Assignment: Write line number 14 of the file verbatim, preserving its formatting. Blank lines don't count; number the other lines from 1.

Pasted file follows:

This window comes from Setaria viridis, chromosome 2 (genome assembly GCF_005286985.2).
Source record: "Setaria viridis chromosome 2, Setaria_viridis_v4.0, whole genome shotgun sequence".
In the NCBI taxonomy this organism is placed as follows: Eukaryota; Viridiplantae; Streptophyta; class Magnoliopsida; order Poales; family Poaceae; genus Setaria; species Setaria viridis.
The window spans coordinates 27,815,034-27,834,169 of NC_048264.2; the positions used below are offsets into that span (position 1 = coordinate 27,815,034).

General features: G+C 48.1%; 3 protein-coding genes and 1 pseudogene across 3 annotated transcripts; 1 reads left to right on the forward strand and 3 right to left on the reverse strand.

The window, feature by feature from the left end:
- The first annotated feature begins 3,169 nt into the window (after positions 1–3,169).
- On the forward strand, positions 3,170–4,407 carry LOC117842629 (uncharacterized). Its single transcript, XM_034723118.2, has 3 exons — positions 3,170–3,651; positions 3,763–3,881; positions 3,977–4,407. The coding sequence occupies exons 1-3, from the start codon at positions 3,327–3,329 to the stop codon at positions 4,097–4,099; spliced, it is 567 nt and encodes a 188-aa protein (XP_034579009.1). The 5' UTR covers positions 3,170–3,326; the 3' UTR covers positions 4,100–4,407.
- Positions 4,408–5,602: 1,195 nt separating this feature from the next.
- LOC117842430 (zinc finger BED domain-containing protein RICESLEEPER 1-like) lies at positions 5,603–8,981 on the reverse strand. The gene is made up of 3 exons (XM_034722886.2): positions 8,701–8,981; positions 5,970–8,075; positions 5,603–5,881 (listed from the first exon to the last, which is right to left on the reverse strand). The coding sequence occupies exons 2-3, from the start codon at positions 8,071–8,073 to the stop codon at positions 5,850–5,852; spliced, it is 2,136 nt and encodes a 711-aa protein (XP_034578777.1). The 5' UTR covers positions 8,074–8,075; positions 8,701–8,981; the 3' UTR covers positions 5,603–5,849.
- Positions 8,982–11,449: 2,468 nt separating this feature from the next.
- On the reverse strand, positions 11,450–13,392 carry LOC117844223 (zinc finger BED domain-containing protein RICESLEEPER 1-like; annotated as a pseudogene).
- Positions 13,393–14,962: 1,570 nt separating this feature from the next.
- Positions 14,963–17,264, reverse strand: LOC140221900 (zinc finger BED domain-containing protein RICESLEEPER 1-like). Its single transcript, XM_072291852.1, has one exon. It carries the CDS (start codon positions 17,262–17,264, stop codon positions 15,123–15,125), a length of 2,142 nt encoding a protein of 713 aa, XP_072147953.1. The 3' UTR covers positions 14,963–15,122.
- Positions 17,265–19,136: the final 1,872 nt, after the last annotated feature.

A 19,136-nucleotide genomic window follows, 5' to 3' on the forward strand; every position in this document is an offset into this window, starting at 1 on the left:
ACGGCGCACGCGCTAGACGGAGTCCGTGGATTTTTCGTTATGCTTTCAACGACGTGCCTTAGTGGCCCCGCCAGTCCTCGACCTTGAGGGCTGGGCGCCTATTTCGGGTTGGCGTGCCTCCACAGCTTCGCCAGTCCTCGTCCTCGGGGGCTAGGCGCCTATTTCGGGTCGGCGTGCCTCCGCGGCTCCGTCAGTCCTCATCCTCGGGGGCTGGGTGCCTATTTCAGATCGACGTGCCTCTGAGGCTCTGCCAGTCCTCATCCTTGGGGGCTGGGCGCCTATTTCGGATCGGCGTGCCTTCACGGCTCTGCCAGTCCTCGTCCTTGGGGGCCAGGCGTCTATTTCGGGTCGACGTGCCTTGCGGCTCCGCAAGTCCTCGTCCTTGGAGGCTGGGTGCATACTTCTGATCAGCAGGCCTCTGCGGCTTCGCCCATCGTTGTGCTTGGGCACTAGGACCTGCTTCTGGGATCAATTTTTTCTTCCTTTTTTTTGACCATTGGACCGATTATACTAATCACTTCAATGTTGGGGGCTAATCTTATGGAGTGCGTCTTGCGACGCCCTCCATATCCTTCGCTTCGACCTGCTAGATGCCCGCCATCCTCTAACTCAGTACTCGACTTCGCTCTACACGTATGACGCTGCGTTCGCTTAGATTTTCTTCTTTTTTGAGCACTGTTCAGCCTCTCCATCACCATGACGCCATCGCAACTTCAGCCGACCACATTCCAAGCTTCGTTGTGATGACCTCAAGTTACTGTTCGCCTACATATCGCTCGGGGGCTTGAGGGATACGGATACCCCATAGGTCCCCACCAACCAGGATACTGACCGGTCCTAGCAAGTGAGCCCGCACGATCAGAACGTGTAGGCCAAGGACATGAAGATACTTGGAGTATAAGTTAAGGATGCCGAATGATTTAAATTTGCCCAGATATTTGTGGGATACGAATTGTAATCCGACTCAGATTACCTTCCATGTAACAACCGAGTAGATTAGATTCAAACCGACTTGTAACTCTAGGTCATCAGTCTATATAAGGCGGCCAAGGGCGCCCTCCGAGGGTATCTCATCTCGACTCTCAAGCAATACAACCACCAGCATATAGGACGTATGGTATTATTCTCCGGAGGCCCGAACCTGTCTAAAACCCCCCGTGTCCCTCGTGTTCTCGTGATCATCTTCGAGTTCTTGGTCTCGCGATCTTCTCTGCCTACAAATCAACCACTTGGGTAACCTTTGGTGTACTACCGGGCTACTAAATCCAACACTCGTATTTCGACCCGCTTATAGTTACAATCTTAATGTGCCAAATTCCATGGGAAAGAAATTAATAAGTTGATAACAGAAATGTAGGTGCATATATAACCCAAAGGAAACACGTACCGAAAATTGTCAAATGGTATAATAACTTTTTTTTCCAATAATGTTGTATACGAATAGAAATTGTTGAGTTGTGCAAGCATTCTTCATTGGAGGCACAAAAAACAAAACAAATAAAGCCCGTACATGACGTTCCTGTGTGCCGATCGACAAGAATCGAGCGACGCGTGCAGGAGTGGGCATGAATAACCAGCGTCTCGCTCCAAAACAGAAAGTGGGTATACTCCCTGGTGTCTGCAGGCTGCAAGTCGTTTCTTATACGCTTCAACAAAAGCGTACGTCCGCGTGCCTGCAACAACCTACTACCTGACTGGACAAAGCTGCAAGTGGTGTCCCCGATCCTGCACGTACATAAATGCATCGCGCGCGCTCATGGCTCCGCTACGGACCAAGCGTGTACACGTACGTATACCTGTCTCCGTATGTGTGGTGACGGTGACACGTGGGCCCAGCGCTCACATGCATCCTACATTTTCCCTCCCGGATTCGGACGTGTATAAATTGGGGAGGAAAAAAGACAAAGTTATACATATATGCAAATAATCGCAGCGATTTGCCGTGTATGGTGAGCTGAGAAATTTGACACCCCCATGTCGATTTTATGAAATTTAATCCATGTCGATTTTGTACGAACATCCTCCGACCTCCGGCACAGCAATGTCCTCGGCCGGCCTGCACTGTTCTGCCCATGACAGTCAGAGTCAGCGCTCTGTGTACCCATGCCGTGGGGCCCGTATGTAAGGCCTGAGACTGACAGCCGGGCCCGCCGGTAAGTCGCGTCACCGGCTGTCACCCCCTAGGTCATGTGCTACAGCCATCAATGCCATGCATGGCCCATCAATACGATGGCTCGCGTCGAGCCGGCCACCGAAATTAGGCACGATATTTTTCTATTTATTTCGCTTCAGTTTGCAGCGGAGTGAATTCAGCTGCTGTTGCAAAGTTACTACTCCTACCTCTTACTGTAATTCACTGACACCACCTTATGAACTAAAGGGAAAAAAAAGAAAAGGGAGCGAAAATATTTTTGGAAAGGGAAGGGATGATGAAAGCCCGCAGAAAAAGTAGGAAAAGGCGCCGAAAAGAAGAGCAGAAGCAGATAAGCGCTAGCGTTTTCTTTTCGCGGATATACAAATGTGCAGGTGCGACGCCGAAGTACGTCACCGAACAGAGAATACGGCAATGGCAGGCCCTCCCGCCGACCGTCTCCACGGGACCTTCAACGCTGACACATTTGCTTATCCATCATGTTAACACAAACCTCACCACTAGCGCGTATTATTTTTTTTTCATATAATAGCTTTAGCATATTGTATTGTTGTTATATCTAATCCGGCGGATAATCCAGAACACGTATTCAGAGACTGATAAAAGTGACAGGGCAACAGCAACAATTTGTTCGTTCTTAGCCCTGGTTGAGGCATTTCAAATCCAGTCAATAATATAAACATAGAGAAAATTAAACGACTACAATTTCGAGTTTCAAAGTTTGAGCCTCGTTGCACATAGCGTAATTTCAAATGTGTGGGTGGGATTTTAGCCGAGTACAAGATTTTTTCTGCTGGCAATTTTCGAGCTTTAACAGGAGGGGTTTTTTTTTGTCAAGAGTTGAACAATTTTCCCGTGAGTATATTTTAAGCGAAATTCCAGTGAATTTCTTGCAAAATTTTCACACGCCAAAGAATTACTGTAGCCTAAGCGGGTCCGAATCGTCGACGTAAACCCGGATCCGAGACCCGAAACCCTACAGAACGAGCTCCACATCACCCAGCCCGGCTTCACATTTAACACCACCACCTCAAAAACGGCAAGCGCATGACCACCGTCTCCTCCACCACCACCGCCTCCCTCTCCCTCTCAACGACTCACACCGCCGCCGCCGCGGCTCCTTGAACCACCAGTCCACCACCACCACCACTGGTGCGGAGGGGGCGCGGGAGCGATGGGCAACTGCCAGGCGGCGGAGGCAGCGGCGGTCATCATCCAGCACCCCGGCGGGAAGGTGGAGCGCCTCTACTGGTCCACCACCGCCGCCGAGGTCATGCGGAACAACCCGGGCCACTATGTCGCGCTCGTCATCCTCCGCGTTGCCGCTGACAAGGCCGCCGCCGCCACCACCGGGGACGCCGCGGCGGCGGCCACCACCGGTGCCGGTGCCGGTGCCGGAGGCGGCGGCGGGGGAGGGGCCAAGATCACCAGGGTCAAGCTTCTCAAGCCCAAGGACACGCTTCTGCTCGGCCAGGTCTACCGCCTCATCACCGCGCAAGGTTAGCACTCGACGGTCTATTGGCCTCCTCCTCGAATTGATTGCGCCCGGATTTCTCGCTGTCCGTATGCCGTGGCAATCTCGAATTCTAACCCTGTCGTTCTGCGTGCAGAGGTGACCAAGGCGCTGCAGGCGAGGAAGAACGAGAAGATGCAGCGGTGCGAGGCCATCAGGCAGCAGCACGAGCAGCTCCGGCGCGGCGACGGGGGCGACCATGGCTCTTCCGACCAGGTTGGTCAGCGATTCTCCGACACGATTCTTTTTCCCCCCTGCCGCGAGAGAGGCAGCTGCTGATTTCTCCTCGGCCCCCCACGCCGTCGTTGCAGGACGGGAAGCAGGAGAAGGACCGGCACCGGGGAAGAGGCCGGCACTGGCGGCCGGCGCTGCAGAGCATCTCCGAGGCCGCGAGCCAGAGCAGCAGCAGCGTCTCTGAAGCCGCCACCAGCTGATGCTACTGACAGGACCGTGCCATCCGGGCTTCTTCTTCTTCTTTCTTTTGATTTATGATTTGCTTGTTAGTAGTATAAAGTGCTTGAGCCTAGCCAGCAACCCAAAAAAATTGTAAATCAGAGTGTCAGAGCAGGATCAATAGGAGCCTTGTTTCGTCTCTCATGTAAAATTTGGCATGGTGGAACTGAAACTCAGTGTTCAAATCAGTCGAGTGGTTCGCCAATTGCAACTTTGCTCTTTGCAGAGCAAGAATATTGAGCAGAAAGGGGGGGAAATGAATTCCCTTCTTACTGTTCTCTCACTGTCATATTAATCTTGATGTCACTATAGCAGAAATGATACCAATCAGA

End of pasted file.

- Positions 14,963–17,264, reverse strand: LOC140221900 (zinc finger BED domain-containing protein RICESLEEPER 1-like). Its single transcript, XM_072291852.1, has one exon. It carries the CDS (start codon positions 17,262–17,264, stop codon positions 15,123–15,125), a length of 2,142 nt encoding a protein of 713 aa, XP_072147953.1. The 3' UTR covers positions 14,963–15,122.